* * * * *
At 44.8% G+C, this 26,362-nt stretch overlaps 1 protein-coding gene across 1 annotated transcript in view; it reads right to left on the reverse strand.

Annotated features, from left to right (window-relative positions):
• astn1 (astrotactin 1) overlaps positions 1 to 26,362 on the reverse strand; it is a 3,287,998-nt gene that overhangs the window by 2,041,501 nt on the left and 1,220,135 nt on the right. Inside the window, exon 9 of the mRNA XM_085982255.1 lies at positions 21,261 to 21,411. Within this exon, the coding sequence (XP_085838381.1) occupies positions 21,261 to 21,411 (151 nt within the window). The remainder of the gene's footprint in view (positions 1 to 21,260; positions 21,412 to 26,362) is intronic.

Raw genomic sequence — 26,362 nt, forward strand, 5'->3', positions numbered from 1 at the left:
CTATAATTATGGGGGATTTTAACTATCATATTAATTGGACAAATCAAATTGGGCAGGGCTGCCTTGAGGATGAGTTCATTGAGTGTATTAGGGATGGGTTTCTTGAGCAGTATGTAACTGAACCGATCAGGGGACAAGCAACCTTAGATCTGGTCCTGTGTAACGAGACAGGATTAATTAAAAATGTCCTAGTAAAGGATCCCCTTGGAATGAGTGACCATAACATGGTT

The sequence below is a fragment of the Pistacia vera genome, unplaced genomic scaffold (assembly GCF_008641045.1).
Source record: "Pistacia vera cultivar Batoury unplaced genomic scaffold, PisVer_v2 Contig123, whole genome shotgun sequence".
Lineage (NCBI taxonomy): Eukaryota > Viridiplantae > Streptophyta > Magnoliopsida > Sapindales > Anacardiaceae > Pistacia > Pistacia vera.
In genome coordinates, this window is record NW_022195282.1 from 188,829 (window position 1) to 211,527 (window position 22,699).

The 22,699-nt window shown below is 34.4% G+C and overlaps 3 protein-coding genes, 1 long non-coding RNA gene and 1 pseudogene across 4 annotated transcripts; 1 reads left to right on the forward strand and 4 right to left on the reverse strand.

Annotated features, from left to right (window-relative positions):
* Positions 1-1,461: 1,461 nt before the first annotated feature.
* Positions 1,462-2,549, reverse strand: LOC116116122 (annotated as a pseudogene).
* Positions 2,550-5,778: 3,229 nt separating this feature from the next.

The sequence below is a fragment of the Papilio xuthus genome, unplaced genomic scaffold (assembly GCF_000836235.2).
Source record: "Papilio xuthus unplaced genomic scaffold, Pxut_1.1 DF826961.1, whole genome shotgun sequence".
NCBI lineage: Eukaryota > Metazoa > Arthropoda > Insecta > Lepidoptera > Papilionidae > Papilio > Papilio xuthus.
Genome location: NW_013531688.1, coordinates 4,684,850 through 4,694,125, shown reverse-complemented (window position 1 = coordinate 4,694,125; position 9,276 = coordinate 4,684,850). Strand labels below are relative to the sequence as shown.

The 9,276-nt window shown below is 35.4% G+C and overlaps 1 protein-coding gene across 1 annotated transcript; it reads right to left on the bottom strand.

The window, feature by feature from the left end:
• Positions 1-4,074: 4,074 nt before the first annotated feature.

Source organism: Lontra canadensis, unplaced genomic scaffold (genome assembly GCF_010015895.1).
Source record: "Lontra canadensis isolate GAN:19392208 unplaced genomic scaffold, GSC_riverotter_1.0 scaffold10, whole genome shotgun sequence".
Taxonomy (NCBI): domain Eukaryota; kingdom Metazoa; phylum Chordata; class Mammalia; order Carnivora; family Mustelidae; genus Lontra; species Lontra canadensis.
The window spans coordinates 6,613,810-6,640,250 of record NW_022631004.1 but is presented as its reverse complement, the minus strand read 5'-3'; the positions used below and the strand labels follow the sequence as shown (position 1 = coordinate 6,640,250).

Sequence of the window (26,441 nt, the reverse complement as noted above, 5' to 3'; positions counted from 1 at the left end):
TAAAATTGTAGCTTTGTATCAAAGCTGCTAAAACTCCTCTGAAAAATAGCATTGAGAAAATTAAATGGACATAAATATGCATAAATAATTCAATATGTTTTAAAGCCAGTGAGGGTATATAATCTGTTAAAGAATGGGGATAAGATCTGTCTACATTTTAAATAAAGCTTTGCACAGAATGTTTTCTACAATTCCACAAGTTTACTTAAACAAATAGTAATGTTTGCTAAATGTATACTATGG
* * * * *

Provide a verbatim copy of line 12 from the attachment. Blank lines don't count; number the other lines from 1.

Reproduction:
* Positions 1-1,461: 1,461 nt before the first annotated feature.